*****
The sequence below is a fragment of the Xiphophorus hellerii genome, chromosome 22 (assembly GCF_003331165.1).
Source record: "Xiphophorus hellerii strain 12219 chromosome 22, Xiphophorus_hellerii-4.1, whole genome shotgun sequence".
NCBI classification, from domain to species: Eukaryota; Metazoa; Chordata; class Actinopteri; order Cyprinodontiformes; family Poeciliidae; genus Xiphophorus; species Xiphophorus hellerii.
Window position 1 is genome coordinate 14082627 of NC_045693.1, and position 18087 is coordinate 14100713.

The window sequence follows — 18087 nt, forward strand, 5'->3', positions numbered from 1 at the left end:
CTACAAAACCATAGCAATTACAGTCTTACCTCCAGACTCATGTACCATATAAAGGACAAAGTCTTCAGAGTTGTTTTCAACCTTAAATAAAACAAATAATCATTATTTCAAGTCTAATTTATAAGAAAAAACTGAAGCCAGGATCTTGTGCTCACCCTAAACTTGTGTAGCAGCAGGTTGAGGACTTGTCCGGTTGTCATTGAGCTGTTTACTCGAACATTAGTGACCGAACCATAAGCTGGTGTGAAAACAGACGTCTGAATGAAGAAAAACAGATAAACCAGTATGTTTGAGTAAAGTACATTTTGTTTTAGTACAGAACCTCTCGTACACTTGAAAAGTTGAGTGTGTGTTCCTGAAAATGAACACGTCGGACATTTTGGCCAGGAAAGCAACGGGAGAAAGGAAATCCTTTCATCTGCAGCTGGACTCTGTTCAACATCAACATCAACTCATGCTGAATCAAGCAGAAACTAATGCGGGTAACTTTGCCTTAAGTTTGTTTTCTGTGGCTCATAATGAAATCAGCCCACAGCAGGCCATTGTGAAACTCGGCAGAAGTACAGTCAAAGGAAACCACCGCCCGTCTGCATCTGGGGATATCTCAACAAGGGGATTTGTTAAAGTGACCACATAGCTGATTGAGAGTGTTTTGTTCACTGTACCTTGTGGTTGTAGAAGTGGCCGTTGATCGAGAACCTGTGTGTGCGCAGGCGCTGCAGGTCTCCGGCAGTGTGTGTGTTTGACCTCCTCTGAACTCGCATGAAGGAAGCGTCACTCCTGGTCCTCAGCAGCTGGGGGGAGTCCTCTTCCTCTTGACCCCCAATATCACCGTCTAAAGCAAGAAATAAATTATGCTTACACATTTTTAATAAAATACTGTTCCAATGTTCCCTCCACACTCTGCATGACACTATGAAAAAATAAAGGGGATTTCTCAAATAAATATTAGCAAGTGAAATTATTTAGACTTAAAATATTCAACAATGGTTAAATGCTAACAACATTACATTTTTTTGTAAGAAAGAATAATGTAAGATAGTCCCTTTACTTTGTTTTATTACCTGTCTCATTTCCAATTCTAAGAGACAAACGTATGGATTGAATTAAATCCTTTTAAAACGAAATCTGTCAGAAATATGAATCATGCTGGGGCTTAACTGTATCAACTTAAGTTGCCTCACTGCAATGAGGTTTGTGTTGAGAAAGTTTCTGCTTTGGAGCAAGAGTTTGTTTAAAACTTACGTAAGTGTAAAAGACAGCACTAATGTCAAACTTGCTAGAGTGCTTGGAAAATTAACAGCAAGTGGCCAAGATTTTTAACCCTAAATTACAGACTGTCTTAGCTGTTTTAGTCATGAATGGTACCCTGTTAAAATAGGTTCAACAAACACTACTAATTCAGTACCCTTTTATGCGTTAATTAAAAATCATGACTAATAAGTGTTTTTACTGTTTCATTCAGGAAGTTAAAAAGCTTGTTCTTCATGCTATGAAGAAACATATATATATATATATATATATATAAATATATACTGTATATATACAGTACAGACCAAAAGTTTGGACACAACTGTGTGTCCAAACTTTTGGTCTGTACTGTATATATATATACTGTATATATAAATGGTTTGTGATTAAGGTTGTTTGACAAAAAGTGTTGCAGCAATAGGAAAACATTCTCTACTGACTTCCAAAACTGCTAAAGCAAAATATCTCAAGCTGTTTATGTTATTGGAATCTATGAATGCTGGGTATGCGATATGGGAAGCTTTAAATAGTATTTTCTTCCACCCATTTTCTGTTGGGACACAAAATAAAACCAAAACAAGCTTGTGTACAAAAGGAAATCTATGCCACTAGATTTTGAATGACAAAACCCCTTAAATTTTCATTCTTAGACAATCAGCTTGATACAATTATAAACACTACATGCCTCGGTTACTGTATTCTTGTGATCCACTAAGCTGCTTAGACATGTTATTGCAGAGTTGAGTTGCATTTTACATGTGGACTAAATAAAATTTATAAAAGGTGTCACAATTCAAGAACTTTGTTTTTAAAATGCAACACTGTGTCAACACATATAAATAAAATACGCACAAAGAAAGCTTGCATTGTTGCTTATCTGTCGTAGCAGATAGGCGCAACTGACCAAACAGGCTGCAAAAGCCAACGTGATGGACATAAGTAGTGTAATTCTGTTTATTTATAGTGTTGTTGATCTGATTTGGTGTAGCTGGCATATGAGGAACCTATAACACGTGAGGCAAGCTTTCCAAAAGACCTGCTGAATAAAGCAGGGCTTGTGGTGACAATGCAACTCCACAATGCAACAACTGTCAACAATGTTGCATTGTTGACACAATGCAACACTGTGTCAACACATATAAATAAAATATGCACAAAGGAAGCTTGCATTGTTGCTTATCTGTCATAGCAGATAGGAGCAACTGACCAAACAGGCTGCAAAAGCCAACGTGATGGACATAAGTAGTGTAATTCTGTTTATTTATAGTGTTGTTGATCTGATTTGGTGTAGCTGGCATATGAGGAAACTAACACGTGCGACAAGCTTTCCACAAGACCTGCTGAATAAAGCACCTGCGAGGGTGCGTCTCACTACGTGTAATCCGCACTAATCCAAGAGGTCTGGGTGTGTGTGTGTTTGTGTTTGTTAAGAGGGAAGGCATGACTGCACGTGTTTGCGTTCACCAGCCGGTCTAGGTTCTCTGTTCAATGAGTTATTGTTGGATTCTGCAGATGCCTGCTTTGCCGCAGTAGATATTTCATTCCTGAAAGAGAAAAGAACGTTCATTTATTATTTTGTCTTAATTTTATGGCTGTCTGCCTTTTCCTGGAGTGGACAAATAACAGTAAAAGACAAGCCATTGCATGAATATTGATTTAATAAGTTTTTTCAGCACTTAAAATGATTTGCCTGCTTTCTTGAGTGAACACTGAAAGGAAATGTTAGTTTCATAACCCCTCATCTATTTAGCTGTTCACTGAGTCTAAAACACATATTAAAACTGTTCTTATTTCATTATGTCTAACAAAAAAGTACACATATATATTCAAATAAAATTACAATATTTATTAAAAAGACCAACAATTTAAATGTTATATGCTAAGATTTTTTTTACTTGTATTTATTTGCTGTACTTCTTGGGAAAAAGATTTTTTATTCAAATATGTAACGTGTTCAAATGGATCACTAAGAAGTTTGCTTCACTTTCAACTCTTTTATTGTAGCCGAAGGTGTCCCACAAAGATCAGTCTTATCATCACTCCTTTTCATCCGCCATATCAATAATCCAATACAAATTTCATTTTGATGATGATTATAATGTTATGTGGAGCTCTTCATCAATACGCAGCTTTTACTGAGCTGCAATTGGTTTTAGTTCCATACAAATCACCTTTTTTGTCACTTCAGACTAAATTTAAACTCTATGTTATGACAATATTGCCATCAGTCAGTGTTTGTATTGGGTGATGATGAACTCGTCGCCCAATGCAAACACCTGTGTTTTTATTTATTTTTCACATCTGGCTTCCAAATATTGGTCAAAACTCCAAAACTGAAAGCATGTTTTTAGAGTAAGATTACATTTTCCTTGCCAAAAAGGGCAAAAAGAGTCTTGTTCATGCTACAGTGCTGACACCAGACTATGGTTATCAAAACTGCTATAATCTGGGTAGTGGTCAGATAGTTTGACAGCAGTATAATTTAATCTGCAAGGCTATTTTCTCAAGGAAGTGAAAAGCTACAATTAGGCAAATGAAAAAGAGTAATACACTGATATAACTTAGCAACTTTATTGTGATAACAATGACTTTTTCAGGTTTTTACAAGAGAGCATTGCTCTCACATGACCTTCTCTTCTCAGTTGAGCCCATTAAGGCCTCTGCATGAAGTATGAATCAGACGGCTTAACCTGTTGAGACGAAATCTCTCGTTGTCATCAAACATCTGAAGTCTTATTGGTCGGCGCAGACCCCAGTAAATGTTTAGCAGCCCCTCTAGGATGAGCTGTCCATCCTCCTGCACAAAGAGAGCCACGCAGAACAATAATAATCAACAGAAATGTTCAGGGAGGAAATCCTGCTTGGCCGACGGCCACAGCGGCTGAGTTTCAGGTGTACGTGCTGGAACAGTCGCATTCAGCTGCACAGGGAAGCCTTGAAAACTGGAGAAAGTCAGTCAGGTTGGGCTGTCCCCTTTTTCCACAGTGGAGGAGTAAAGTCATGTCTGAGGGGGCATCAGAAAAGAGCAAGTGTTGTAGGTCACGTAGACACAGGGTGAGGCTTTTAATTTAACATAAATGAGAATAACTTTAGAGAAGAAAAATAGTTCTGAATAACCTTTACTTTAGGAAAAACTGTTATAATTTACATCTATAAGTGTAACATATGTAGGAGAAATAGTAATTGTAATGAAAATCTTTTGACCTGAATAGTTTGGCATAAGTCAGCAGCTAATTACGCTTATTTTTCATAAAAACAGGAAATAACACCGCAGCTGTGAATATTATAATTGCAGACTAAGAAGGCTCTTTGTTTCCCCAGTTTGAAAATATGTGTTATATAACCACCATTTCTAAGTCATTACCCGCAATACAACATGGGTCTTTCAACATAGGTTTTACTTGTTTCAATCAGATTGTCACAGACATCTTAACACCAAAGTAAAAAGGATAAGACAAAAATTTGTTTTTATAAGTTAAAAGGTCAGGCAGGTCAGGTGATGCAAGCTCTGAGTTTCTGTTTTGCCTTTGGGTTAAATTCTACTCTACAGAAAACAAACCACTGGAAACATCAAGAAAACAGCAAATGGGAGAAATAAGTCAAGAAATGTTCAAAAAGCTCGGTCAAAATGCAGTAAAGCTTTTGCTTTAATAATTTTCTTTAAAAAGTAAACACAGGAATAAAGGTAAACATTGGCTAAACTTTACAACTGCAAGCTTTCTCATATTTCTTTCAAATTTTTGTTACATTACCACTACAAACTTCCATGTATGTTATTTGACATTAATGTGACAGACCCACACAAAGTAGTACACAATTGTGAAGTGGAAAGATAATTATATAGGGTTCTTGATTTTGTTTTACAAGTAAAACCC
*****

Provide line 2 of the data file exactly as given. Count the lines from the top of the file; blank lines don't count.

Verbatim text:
Source record: "Xiphophorus hellerii strain 12219 chromosome 22, Xiphophorus_hellerii-4.1, whole genome shotgun sequence".